ST. LOUIS — While 67% of business travellers still try to draw a line between their work and personal lives, 65% believe it’s an unrealistic goal, and more than half are now blending work life and personal life, fuelling the bleisure travel trend.
National Car Rental’s third annual ‘State of Business Travel’ survey, the poll behind the stats, also suggests that the majority of bleisure travellers (86% vs. 69% of non-bleisure travellers) believe business travel contributes to their career success and helps them build key relationships they otherwise couldn’t without business travel (81% vs. 73%).
National points out that as baby boomers extend their careers and Generation Z workers launch theirs, “we’ve arrived at a four-generation workforce”, with baby boomers, Generation X, millennials and Gen Z. Each have their own perceptions of work and personal time – both at the office and when they travel for business. But across all four groups, there’s a clear trend: the elusive goal of ‘work-life balance’ is giving way to a more fluid ‘work-life blending’.
Even when they’re not on the road, employees are doing more work during their off hours. The 2020 survey showed that during an average week, respondents answered work emails after working hours on 3.97 days, arrived early or stayed late on 3.72 days and took work calls after working hours on 3 days.
But at the same time, some personal tasks are taking place at work. While at work, respondents said they answered personal emails on 2.94 days, took personal calls on 2.85 days and worked on personal projects on 1.63 days.
According the study, this shift to blending “is actually endorsed by senior and executive leaders, 65% of whom said they prefer to blend their personal and professional lives.”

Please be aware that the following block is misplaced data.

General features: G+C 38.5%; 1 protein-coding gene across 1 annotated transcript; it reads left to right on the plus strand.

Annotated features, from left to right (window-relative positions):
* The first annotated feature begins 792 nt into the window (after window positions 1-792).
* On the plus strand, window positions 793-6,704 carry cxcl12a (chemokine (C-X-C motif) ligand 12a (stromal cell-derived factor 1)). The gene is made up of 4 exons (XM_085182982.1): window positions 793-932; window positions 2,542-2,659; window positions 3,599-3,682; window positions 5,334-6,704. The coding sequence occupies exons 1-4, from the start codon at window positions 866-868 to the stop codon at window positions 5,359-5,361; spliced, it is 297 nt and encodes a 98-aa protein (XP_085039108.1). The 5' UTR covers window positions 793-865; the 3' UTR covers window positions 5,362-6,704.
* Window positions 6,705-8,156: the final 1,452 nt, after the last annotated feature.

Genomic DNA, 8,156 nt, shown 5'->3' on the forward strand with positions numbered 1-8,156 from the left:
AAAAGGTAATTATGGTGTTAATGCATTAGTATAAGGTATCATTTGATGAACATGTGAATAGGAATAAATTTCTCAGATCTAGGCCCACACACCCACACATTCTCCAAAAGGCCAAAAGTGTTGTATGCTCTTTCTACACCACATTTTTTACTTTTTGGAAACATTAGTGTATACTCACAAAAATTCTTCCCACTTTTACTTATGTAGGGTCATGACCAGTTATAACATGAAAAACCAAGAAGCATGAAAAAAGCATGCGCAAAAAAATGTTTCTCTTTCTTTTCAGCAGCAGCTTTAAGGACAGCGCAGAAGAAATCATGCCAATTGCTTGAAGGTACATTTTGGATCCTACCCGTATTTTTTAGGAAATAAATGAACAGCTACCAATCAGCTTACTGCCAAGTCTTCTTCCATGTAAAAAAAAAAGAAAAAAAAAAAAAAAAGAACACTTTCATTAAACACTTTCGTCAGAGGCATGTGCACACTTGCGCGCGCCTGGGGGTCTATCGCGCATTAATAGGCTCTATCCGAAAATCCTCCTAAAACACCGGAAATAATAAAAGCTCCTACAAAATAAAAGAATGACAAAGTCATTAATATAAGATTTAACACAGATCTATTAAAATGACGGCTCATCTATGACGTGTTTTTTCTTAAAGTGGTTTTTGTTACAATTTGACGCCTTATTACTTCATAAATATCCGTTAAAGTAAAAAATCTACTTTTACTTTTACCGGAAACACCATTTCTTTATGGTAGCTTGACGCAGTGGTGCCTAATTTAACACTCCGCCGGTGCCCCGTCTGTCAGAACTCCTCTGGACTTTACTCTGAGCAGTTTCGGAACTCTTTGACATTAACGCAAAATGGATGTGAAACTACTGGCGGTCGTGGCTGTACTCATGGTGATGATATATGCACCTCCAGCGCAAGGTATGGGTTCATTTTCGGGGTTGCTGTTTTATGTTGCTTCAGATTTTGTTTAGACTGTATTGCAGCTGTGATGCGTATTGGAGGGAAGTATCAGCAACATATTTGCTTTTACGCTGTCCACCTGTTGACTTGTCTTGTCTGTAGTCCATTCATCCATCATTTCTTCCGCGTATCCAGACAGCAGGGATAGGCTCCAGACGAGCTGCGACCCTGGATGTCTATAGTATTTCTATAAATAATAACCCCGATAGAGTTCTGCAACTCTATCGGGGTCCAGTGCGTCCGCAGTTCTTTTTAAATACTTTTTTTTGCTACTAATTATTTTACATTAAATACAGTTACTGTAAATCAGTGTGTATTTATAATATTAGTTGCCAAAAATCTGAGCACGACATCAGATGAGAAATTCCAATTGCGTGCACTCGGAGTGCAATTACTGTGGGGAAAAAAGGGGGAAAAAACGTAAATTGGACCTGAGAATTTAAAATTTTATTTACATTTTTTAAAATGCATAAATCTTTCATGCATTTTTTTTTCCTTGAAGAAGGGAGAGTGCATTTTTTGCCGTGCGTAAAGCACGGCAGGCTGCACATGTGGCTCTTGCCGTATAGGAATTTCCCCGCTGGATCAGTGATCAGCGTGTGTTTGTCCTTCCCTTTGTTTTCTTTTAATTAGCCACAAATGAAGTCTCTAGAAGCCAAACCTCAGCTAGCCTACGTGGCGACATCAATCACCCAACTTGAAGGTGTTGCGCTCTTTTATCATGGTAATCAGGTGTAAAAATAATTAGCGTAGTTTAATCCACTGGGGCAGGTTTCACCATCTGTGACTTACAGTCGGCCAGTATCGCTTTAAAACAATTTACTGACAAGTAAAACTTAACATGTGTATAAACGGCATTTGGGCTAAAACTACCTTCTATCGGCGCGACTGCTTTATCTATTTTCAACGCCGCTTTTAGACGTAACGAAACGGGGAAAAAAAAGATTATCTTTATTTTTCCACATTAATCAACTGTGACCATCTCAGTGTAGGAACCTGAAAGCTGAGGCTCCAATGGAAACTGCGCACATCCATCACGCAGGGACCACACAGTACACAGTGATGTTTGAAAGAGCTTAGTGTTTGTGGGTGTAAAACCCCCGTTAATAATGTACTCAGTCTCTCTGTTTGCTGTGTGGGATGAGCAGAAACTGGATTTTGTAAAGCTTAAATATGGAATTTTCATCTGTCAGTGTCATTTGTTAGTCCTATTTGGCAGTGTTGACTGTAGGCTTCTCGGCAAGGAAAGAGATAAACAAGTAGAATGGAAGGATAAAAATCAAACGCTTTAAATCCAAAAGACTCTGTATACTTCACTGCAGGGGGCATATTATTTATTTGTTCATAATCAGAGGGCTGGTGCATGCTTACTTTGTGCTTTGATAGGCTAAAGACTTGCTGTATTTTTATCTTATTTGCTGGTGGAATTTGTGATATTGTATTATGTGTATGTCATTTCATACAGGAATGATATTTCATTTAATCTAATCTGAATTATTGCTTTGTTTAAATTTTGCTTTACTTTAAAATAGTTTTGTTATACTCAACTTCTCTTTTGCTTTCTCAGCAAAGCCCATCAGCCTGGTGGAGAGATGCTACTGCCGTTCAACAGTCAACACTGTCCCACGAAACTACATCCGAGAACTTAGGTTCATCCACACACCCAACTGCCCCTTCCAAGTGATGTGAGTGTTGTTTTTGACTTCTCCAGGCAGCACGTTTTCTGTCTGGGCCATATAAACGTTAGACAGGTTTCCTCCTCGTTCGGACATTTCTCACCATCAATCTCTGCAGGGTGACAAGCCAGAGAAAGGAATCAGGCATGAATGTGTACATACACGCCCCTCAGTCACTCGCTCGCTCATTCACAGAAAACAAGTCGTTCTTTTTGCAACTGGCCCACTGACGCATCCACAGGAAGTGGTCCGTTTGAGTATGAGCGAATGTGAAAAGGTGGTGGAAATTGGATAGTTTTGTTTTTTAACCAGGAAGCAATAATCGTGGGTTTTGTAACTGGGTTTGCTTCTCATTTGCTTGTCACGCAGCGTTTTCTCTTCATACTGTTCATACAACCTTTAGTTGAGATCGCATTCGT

The survey found most business travelers (81%) engage in some form of bleisure travel, including incorporating leisure activities into business travel (61%), extending business travel into leisure trips (41%) and booking a vacation around a business trip (33%).
Millennials (86%) are more likely to have done bleisure travel than Gen Xers (76%) and baby boomers (73%). In addition, senior/executive leaders are almost twice as likely to extend their business trip into leisure travel (50%) or book a vacation around their business trip (40%) than non-managers (28% and 27%, respectively).
“In an increasingly connected and mobile world, we’re seeing employees – and business travelers, in particular – finding new ways to balance their work and personal time,” says Don Moore, Senior Vice President of Global Business Rental for Enterprise Holdings, which owns and operates National Car Rental, as well as the Enterprise Rent-A-Car and Alamo Rent A Car brands.
“As we enter this new decade of the 21st century, National’s research suggests this shift in thinking. Instead of trying to meet unrealistic expectations, we’re actively seeking ways to blend work and leisure to achieve both life and career satisfaction.”
He said that when travelling for business, workers who engage in bleisure travel report higher overall satisfaction with their quality of life while on the road (91% vs. 79%) than non-bleisure travellers. They also report such additional benefits as following a healthy diet (41% vs. 32%), exercising (53% vs. 41%) and coming back feeling invigorated (54% vs. 35%).
There is also evidence that bleisure travel is winning more acceptance. Some 79% of bleisure travellers are more likely to volunteer for a business trip if they know they can extend their stay, up 9% from last year’s survey, and fewer people said they felt the need to downplay their leisure activities to their boss (19% vs. 21%) or their coworkers (22% vs. 24%), compared with a year ago.
The survey also looked at business travellers’ preferences when it comes to ground transportation and technology. More stats from the survey can be found here.